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Power and Sample Size Analysis

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  1. David Huang, Dr. PH. Integrated Substance Abuse Treatment Programs, University of California, Los Angeles November 18, 2011 Power and Sample Size Analysis

  2. Outline of This Presentation • I. Introduction to Sample Size Analysis • Why estimation of required sample is important for a research proposal • Rationales • What is sample size analysis • General framework: Rules of Thumb • Components: (e.g., effect size, statistical power, correlations) • II. Strategies and Examples • Single group estimation • Two-group comparisons • Multivariate analysis • Nested (multi-level) sample • Repeated measured over time

  3. How much data do we need • How many subjects should be included in the research. Without considering the expenses, the more data the better. • It is not feasible to collect data on the entire population of interest. • Consider the collected data as a random sample of the population of interest.

  4. Rules of Thumb • Feasible in terms of budget and research time frame • Sufficient data to ensure results to be Accurate, Efficient, and Credible

  5. What is Sample Size Analysis • Based upon the statistical test for the main research question, • Sample size analysis is intended to determine the minimal data (or sample size) required for detecting a significant research finding.

  6. Example: An experimental Study • An experimental study will be conducted to evaluate the treatment effectiveness between the two treatment protocols (Suboxone vs Methadone). • Outcome measures will include urine test results, ASI score and satisfaction score at three months after discharged.

  7. Questions Related to Sample size Calculation • How to measure treatment effectiveness? What measures or indicators will be employed ? • The accuracy of the measures or indicators ? • How large a difference will be expected ? What is the smallest effect size would be considered of importance? • Whether the new treatment is expected to better than the old treatment (1-side or 2-side test). • Reliability of research findings will be (power or Alpha-level). • Whether subjects are nested within treatment clinics? Whether there are follow-up data.

  8. Components of Sample size Calculation • What test statistic will be employed ? Hypothesis Testing: The null hypothesis vs. The alternative hypothesis • Alpha Level (or desired accuracy; width of confidence interval) • Power • Effect size: expected differences and variation of outcome measures • Sample size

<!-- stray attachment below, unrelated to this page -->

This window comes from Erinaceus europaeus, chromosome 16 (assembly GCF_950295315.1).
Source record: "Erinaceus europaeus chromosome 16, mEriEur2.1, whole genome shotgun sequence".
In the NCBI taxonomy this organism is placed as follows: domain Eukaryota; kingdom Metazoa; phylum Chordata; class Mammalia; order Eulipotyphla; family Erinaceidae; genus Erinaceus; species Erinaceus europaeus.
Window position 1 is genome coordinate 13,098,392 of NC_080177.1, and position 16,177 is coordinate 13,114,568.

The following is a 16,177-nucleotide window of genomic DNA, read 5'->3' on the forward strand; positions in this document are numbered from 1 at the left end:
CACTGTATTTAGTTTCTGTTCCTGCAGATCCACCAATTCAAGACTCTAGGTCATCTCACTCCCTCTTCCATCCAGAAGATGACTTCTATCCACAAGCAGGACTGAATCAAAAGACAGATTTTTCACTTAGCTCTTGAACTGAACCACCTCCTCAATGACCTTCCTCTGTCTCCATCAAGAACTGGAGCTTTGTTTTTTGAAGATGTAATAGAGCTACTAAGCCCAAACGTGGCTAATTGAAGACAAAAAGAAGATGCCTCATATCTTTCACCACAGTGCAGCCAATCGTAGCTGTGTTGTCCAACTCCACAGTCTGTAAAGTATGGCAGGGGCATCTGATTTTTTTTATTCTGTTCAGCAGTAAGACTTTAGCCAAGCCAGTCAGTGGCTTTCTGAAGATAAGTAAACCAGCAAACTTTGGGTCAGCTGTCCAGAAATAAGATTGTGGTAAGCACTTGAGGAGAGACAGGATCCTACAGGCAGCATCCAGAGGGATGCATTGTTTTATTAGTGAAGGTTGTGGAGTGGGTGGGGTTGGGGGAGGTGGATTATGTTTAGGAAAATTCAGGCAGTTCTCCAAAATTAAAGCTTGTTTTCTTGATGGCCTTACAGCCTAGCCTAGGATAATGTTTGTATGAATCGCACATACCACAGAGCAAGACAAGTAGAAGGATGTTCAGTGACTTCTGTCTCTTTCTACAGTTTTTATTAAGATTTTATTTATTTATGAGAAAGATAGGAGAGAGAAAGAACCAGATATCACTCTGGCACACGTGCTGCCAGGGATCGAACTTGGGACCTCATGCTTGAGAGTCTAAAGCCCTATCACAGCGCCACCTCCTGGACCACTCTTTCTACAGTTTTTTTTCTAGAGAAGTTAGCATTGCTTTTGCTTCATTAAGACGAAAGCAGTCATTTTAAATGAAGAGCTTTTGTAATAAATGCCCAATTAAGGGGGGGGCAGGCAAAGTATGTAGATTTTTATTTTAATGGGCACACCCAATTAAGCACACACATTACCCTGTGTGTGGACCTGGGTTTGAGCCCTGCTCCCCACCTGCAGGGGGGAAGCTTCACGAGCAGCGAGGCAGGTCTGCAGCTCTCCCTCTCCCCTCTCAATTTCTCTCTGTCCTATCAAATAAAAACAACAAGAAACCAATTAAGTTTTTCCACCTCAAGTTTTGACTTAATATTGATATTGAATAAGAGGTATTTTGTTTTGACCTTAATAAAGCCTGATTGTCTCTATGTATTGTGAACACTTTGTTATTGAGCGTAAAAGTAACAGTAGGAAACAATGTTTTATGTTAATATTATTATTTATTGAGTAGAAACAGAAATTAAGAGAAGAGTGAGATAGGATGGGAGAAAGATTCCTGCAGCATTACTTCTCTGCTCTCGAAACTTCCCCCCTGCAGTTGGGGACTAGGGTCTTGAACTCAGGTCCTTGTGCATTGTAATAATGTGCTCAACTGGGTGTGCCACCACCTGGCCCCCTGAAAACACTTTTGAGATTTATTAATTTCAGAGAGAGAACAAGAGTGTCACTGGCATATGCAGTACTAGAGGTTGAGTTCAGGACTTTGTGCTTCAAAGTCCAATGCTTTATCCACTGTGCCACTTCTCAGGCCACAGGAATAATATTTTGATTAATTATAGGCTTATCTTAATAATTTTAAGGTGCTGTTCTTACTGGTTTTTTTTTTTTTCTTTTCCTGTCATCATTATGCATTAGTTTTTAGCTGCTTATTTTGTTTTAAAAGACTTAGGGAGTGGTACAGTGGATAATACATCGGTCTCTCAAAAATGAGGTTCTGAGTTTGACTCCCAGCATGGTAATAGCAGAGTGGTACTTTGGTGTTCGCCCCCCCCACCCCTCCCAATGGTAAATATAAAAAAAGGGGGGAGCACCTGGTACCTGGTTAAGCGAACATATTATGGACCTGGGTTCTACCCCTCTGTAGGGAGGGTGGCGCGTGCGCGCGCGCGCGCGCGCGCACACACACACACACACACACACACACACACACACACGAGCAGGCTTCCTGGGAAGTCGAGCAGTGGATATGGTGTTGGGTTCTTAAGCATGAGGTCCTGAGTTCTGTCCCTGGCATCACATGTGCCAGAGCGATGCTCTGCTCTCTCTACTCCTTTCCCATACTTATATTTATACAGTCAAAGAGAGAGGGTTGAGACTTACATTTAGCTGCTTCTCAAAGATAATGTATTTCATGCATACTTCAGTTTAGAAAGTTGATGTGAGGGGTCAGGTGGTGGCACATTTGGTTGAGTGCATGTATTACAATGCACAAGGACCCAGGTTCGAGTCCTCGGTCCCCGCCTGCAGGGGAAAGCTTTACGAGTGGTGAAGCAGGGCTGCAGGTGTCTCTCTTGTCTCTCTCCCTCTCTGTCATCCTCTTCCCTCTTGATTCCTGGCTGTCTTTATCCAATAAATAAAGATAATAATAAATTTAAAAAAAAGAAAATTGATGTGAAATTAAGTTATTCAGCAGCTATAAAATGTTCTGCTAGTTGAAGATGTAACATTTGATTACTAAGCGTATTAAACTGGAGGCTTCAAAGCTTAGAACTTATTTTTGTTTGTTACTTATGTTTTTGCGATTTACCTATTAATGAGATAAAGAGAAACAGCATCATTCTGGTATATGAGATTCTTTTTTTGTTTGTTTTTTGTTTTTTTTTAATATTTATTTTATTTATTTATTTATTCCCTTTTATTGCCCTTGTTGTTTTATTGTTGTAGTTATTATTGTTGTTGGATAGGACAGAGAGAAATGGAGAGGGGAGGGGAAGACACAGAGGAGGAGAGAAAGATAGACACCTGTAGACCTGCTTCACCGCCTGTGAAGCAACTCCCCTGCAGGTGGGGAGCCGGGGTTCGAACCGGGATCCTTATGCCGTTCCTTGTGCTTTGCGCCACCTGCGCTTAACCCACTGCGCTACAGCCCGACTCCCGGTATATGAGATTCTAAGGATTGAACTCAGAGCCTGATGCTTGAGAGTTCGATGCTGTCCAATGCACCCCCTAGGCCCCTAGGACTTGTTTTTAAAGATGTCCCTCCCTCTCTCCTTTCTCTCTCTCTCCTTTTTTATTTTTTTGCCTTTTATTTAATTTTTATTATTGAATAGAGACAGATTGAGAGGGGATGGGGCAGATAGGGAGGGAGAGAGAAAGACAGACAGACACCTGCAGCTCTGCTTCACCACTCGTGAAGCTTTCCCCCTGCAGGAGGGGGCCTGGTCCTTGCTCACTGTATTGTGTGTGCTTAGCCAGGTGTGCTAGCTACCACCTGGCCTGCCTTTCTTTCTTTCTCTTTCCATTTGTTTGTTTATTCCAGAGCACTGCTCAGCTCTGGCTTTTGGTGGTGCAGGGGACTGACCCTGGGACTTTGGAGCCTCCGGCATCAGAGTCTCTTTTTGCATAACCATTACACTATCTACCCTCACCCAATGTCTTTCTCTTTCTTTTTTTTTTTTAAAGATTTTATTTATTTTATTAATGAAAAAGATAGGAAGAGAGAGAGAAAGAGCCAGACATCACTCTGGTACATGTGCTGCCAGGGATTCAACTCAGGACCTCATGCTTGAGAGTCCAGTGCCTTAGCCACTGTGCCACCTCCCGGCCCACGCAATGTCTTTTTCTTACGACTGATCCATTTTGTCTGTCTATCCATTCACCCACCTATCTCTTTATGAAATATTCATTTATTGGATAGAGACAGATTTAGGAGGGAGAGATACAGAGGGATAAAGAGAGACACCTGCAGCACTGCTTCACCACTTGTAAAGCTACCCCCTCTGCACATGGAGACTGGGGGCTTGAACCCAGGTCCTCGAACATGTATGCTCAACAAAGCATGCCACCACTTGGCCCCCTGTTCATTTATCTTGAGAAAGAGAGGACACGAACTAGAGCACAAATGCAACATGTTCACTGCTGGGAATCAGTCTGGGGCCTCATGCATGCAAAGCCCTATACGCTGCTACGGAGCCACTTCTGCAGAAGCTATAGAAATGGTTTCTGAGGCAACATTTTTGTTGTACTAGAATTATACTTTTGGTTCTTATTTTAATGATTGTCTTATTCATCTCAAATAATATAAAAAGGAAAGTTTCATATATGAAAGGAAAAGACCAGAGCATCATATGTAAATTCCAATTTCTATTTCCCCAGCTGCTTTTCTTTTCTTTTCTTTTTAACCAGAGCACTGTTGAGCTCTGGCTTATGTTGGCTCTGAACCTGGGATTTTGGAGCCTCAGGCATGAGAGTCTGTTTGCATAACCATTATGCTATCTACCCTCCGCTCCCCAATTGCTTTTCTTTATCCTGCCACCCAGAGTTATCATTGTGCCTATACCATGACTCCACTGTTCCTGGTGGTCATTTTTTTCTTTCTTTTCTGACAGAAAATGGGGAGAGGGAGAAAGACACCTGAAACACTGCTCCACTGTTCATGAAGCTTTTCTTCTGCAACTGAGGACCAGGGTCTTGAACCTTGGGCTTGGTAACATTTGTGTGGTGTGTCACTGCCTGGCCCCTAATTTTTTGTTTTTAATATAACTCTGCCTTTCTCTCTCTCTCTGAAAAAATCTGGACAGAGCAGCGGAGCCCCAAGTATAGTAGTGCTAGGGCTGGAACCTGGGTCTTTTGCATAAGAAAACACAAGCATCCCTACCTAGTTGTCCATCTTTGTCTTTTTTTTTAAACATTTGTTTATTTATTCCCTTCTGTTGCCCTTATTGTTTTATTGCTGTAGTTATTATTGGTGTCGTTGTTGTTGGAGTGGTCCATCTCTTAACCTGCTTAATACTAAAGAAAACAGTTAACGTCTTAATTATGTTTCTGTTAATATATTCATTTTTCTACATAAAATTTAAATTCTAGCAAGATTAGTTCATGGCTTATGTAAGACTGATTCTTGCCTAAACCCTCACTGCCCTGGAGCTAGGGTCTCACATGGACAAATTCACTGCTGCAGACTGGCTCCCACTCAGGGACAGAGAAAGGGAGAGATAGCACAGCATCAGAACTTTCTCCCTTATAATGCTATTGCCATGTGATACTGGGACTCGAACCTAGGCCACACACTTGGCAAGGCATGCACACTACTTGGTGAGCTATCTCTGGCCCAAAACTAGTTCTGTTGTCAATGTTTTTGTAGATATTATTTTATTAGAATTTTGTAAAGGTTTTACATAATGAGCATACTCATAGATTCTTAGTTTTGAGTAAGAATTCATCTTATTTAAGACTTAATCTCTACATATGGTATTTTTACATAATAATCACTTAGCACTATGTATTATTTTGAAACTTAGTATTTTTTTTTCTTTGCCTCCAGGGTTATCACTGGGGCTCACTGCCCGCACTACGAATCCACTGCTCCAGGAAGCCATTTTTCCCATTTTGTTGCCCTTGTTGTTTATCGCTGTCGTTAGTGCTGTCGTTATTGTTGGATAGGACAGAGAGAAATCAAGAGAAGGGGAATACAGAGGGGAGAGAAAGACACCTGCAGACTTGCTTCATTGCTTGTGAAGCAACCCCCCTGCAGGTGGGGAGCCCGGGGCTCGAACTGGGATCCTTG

9. Types of Statistics • Means (e.g., ASI score) -- Compare 2 means (t-test) -- Compare 3 or more means (ANOVA) • Proportions (e.g., abstinent rate) -- Compare 2 proportions • Bivariate relationship – correlation (r) • Multiple regression – Multiple R2 • Cluster sampling/multi-level

  10. Hypothesis Testing • The null hypothesis: This hypothesis predicts that there is no effect on the variable of interest • The alternative hypothesis: This hypothesis predicts that there is an effect on the variable of interest (or a difference between groups). • Statistical tests look for evidence to reject the null hypothesis and conclude the alternative hypothesis (an effect is existing) • Sample size analysis: Determine the minimal amount of data required.

  11. Alpha level/Power from Hypothesis Testing

  12. Alpha Level and Power • Alpha level: Probability of incorrectly concluding (from sample data) a significant effect when it does not really exist in the population (Type-I error). -- Alpha level is usually set as .05 • Power: Probability of correctly concluding (from sample data) a significant effect when it really exist in the population. -- Power is usually set as .80

  13. Effect size • Effect size – Standardized measure of the magnitude of a difference or relationship. -- How big a difference or relationship (in a standardized metric) was detected in analysis -- Effect sizes (for the same type of statistics) are calculated on a common scale, which allows to compare the effectiveness of different programs • In calculating sample size: -- How big a difference or relationship do we want to detect? -- How big a difference is considered clinically important?

  14. Computing Effect Size • Various formulas depend on type of statistic e.g., for difference in means (t-test) d= (mean1 – mean2) /standard deviation Various labels, • d for difference in two means • w (h) for difference in proportions • r for correlations • f for difference in many means (e.g., One-way ANOVA) • η2 for variance explained • R2 for multiple regression

  15. Determining Effect Size • Based on substantive knowledge • Based on findings from prior research • Based on a pilot study • Use conventions -- e.g., small, medium and large effect size defined by Cohen

  16. From by Cohen, 1988The bigger the effect size, the easier the detection. Magnitude of Effect size